Chicago Police Supt. Garry McCarthy on Tuesday rejected an influential alderman’s claim that background checks and psychological exams administered to police officer candidates are the “tools used to weed out and disqualify” minorities.
The Chicago Sun-Times reported this week that Mayor Rahm Emanuel plans to hold Chicago’s second police entrance exam in two years after another minority outreach campaign that Ald. Anthony Beale (9th) warned will fall short again in efforts to diversify the Chicago Police Department.
Beale, former chairman of the City Council’s Police Committee, predicted that the police department would remain disproportionately white and crime-fighting will suffer because of it unless changes are made to the independently administered background checks and psychological exams.
McCarthy fired back Tuesday.
“That’s absurd . . . Absolutely absurd. There are standards. We have to give psychological exams to people who we’re going to give guns to. I don’t think that’s something we could possibly get away from,” McCarthy said at a news conference in the Austin neighborhood called to tout an increase in police bike patrols.
But McCarthy readily acknowledged that he’s fighting an uphill battle to field a police force that mirrors the city’s population.
Before the last police exam, McCarthy noted that he put together an attractive young team of officers to speak at schools, churches and community events.
“We didn’t get the [minority] numbers coming in that we wanted. . . . It has a lot to do with what’s happening in the world today. . . . You know what’s happening across the country, and how people are looking at policing right now,” he said.
“When I’ve spoken to a lot of our African-American officers, they tell stories about losing a lot of friends when they became police officers. At the end of the day, that has to be overcome.”
Informed that McCarthy had characterized his allegations about the psychological exam as “absurd,” Beale stood his ground.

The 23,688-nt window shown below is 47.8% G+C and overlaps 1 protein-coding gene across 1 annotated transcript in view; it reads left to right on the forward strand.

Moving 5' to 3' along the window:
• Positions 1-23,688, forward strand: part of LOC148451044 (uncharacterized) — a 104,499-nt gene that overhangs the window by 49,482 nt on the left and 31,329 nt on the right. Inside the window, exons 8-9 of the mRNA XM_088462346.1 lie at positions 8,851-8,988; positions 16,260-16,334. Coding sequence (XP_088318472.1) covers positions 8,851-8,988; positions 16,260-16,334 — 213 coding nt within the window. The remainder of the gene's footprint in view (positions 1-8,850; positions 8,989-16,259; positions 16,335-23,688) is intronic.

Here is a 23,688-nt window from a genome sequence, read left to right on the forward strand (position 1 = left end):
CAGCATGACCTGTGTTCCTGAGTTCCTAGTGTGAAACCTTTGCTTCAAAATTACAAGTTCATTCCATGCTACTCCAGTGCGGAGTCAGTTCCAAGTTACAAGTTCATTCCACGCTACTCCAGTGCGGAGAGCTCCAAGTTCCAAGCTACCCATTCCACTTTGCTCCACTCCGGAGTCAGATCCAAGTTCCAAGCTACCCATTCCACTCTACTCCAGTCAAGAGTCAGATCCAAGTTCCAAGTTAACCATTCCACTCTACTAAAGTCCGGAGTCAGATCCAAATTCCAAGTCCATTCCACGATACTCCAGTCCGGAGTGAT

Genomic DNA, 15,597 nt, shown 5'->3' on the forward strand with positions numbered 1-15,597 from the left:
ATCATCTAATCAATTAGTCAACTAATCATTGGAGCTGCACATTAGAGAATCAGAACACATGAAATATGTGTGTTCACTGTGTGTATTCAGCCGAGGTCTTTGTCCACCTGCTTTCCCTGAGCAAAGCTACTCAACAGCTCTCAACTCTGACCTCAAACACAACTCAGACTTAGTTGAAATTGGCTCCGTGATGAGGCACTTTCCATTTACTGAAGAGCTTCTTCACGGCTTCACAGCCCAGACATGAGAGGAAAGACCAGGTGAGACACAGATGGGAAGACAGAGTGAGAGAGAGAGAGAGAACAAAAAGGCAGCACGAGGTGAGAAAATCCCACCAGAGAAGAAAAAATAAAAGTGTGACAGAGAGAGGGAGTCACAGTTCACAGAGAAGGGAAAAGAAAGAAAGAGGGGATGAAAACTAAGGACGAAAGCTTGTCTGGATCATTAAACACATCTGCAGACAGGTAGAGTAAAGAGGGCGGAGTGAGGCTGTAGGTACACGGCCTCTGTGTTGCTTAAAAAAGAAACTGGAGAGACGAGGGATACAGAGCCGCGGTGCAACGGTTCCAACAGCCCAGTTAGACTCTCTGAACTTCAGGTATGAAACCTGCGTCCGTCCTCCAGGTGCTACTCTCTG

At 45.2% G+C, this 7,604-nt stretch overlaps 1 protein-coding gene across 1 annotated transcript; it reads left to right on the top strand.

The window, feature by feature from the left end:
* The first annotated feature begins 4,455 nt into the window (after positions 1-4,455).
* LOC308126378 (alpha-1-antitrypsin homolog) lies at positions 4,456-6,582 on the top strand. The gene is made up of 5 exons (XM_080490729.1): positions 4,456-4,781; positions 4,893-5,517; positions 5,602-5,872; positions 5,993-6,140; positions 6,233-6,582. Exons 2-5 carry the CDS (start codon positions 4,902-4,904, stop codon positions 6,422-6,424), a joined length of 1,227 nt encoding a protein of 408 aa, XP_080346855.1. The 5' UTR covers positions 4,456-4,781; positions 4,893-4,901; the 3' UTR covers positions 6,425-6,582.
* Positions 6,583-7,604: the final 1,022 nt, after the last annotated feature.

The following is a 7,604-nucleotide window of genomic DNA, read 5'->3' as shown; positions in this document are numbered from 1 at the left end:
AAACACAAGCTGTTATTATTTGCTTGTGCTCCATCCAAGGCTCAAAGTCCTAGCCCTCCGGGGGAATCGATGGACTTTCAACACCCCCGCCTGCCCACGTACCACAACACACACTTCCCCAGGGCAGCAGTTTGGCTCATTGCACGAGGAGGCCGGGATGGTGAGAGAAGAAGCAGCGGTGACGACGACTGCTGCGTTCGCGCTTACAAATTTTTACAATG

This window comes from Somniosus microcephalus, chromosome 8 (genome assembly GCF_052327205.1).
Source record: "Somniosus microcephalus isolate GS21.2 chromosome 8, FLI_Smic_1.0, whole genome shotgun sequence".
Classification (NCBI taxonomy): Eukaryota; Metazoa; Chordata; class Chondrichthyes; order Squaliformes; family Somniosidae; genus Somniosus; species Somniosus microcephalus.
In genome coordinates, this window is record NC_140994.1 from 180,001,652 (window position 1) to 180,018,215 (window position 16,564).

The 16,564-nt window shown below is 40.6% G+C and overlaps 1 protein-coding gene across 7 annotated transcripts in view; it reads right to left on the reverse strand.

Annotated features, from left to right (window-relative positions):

“What’s absurd is the tens of millions of dollars we pay out every year because of lawsuits tied to police abuse. What’s absurd is the police shootings and other incidents to be happening in minority communities. The only way to combat that is to look at different ways to get minority numbers up” that focus on the psychological exam, he said.
“I still believe there are avenues where a person can use the psychological exam as an avenue to knock down minority numbers. … We need an independent review of the entire process and it needs to be outside of the jurisdiction of the Chicago Police Department.”
Ald. Roderick Sawyer (6th), newly elected chairman of the City Council’s Black Caucus, said he, too, is concerned about the number of black and Hispanic candidates “knocked out” by the psychological exam.
“The aptitude exam, we seem to do alright there. But we lose a lot of people with the psychological exam,” Sawyer said.
“We need to do a better job . . . preparing people for the exam. Maybe that’s where we fall short. Getting people prepared for all aspects of the exam — physical, psychological and the aptitude portion. We should have prep courses.”
It’s not the first time questions have been raised about the psychological exam administered to police hopefuls.
In the early ’90s, a psychological testing company was removed for failing between 60 percent and 80 percent of police applicants.
Ten years later, the City Council’s Police Committee held a hearing on psychological testing to find out why African-American candidates were washing out at a rate 10 percentage points higher than Hispanics and 13 percentage points higher than white police recruits.
Then-Police Committee Chairman William Beavers (7th) complained that applicants from families without a father were being automatically disqualified.
Six years later, another hearing was held.
This time, an African-American Marine Corps veteran complained of having passed the police exam three times “with flying colors,” only to be washed out by a psychological exam that included a five- to seven-minute interview, even though it was supposed to last 30 to 40 minutes.
Dr. Michael Roberts, president of California-based Law Enforcement and Psychological Services, could not explain the quickie interviews.
But Roberts assured aldermen that the psychological test had been revamped to “get rid of questions with an adverse impact” on minorities and that the overhaul had closed the gap between black and white passing rates to 4 percentage points.
Applicants were still asked about their “family of origin” and who raised them. But Roberts said those questions had an “absolute zero rating” on whether the applicant passes.
Still, Roberts acknowledged that the passage rate for Hispanics, Chicago’s fastest-growing ethnic group, had dropped by 10 percentage points to 71 percent.
Now Emanuel is planning to try again to attract a pool of applicants that “better reflects Chicago’s diverse population.”
The city is soliciting bids from firms interested in developing a “comprehensive recruiting and outreach campaign” for a police exam to be held in February after a monthlong application process scheduled to begin in early October.
Ultimately, Emanuel and McCarthy hope to switch to a system of “ongoing testing” so they don’t have to hold a police exam every few years. But they did not say how the cash-strapped city can afford rolling exams.
“You’re not just giving an exam two, three years apart, but ongoing. So you’re keeping both the recruits fresh and keeping your department at full force. That’s what I want to see done,” the mayor said.